Cayenne Pepper Adds A Fiery Kick To Chocolate Bark

Chocolate with red chilis
Chocolate with red chilis - Marianvejcik/Getty Images

Cayenne pepper and chocolate are a match made in heaven — because of the delicious combination of sweet and spicy, cayenne shows up on our list of spices you should be pairing with chocolate. By adding a spice to chocolate, you can actually enhance the flavor and depth, making for a more satisfying chocolate experience. Cayenne is known for its intense heat but may have some elements of fruity undertones, which also pair well with chocolate. With all this in mind, the next time you make homemade chocolate bark, try adding cayenne pepper for a fiery and delicious kick.

If you need a chocolate bark recipe, you can refer to Tasting Table's chocolate almond bark. Because cayenne pepper is quite hot, you only need a small amount to make a difference — stick with just ½ teaspoon. After you've melted the chocolate, add the cayenne pepper and stir until it's sufficiently integrated. From there, finish the recipe as normal, then enjoy the spice-infused chocolate.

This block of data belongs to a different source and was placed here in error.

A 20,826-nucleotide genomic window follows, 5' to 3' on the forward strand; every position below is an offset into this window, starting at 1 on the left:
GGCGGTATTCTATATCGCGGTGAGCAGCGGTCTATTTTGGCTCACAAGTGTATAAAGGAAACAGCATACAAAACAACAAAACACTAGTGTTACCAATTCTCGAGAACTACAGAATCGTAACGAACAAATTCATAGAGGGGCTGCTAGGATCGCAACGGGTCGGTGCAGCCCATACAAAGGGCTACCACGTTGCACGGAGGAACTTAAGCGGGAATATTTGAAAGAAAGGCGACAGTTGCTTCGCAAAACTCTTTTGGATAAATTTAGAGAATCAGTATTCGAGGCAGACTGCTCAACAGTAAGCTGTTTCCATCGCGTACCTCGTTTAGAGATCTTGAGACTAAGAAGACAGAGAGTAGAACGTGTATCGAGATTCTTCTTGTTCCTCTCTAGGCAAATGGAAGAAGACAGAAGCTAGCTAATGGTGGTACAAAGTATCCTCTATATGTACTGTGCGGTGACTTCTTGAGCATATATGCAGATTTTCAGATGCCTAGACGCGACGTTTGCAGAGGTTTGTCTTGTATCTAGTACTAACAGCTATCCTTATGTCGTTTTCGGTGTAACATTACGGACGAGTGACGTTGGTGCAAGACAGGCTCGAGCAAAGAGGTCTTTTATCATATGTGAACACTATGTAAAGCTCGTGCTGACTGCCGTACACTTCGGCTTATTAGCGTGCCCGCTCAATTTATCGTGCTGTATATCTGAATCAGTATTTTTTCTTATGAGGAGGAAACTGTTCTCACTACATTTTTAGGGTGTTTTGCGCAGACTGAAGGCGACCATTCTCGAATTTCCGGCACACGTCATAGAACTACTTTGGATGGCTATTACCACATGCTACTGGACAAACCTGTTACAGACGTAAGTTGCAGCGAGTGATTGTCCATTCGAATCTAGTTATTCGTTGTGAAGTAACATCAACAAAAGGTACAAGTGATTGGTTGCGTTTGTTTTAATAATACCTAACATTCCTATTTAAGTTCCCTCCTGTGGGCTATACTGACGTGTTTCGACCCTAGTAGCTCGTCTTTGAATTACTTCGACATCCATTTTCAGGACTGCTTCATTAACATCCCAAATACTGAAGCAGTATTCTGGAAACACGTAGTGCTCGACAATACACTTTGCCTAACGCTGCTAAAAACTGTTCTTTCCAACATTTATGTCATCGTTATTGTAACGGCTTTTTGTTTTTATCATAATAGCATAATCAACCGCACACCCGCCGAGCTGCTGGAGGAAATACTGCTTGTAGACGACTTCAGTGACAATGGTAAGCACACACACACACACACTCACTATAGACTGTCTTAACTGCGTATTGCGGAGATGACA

The addition of cayenne will work with a number of chocolate bark recipes, beyond the chocolate almond bark. For example, you can replace the almonds with any other type of nut, such as peanuts or pistachios. Similarly, seeds will also work well — perhaps you can try out a pumpkin seed chocolate bark. Or, you can add dried fruit into the bark, which will complement the fruity undertones of the cayenne.

Read more: 25 Chocolate Brands, Ranked Worst To Best

Cayenne Can Be Infused Into Just About Any Chocolate Recipe

Hot chocolate with chilis
Hot chocolate with chilis - Bhofack2/Getty Images

If you tried and loved the cayenne-infused chocolate bark, you'll be delighted to know that the bark is far from the only chocolate-cayenne pairing out there. For example, cayenne pepper will change your chocolate chip cookies for the better with its spicy infusion. Just like with the chocolate bark, add half a teaspoon to the dough (as well as one teaspoon of cinnamon to balance out the cayenne).

Cayenne pepper is also a key ingredient in our chile chocolate hazelnut thumbprint cookies — it's integrated into the ganache that acts as the center filling. Plus, you can then use that chile chocolate ganache for a number of various recipes, such as using it to frost a cake.

The cayenne-chocolate combination doesn't even need to be reserved for food — it also works for drinks. You can add a pinch of cayenne to spice up a mug of hot chocolate. Or, you can make your homemade mocha into a Mexican mocha by adding in a bit of cayenne. Start with a pinch (about ⅛ of a teaspoon), along with ¼ teaspoon of cinnamon and nutmeg each to balance out the flavors.

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